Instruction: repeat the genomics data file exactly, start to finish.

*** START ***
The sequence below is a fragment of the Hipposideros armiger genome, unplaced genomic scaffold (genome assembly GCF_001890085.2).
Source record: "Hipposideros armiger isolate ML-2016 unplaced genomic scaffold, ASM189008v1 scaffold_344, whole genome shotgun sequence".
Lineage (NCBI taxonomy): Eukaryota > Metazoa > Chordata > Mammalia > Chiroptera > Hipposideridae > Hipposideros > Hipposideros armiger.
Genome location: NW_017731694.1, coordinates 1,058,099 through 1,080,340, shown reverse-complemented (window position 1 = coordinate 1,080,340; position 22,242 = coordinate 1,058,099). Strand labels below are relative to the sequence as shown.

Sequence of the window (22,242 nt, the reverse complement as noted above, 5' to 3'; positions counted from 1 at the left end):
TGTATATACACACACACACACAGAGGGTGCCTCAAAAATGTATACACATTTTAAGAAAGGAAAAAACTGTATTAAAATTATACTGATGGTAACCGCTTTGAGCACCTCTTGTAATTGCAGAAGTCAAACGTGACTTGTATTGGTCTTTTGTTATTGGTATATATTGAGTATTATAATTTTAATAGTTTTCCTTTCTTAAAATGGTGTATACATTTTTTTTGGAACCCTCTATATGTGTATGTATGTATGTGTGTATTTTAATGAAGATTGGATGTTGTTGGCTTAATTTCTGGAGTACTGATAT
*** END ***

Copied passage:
The sequence below is a fragment of the Hipposideros armiger genome, unplaced genomic scaffold (genome assembly GCF_001890085.2).
Source record: "Hipposideros armiger isolate ML-2016 unplaced genomic scaffold, ASM189008v1 scaffold_344, whole genome shotgun sequence".
Lineage (NCBI taxonomy): Eukaryota > Metazoa > Chordata > Mammalia > Chiroptera > Hipposideridae > Hipposideros > Hipposideros armiger.
Genome location: NW_017731694.1, coordinates 1,058,099 through 1,080,340, shown reverse-complemented (window position 1 = coordinate 1,080,340; position 22,242 = coordinate 1,058,099). Strand labels below are relative to the sequence as shown.

Sequence of the window (22,242 nt, the reverse complement as noted above, 5' to 3'; positions counted from 1 at the left end):
TGTATATACACACACACACACAGAGGGTGCCTCAAAAATGTATACACATTTTAAGAAAGGAAAAAACTGTATTAAAATTATACTGATGGTAACCGCTTTGAGCACCTCTTGTAATTGCAGAAGTCAAACGTGACTTGTATTGGTCTTTTGTTATTGGTATATATTGAGTATTATAATTTTAATAGTTTTCCTTTCTTAAAATGGTGTATACATTTTTTTTGGAACCCTCTATATGTGTATGTATGTATGTGTGTATTTTAATGAAGATTGGATGTTGTTGGCTTAATTTCTGGAGTACTGATAT